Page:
Articles | Volume 9, issue 4
The Cryosphere, 9, 1721–1733, 2015
https://doi.org/10.5194/tc-9-1721-2015
The Cryosphere, 9, 1721–1733, 2015
https://doi.org/10.5194/tc-9-1721-2015
Research article
27 Aug 2015
Research article | 27 Aug 2015

Exploring the utility of quantitative network design in evaluating Arctic sea ice thickness sampling strategies

T. Kaminski et al.

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Cited articles

Barnett, D. G.: A practical method of long-range ice forecasting for the north coast of Alaska, Part I, Technical Report TR-1, Fleet Weather Facility, Suitland, Maryland, 1976.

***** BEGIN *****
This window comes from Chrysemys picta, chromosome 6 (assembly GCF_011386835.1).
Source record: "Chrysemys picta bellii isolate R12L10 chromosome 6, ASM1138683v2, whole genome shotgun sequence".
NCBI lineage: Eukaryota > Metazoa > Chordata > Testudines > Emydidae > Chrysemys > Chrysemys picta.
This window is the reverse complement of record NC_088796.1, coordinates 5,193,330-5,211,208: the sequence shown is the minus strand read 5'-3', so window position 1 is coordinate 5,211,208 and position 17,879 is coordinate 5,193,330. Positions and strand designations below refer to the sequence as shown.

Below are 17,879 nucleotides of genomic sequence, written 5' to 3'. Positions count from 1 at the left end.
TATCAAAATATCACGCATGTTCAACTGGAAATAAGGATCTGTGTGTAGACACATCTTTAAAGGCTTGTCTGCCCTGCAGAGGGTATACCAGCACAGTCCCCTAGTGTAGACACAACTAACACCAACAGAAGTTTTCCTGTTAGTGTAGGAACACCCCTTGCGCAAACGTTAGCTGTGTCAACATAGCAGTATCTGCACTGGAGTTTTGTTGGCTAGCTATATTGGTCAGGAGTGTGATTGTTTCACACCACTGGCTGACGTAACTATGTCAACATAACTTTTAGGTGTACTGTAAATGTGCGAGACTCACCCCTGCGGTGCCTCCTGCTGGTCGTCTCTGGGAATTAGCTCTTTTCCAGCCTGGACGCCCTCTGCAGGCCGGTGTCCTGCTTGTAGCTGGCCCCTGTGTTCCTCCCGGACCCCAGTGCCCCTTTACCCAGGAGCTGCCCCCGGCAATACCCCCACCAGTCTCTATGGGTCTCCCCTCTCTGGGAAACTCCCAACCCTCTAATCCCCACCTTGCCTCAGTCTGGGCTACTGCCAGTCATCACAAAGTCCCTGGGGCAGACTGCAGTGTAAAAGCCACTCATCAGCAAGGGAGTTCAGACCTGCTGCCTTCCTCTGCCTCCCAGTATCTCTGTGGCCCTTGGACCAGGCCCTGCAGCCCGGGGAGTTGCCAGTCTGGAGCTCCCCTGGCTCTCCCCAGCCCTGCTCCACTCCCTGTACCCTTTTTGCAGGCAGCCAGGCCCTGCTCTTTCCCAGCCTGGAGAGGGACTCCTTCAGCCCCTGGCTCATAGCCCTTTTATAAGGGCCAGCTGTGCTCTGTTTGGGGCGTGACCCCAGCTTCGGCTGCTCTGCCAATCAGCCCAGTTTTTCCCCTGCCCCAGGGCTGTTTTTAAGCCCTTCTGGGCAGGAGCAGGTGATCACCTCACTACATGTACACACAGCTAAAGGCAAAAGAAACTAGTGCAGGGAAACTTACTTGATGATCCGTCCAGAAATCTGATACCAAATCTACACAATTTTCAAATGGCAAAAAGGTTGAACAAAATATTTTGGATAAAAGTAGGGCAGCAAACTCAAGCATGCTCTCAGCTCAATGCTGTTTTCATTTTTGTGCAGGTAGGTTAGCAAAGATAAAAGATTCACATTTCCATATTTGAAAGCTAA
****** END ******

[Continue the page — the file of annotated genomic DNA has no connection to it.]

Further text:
Brubaker, M., Berner, J., Chavan, R., and Warren, J.: Climate change and health effects in Northwest Alaska, Glob. Health Action, 4, 8445, https://doi.org/10.3402/gha.v4i0.8445 2011.
Castro-Morales, K., Kauker, F., Losch, M., Hendricks, S., Riemann-Campe, K., and Gerdes, R.: Sensitivity of simulated Arctic sea ice to realistic ice thickness distributions and snow parameterizations, J. Geophys. Res., 119, 559–571, 2014.
Drobot, S.: Long-range statistical forecasting of ice severity in the Beaufort-Chukchi Sea, Weather Forecast., 18, 1161–1176, 2003.
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We present a quantitative network design study of the Arctic sea ice-ocean system. For a demonstration, we evaluate two idealised hypothetical flight transects derived from NASA’s Operation IceBridge airborne ice surveys in terms of their potential to improve 10-day to 5-month sea ice forecasts. Our analysis quantifies the benefits of sampling upstream of the target area and of reducing the sampling uncertainty. It further quantifies the complementarity of combining two flight transects.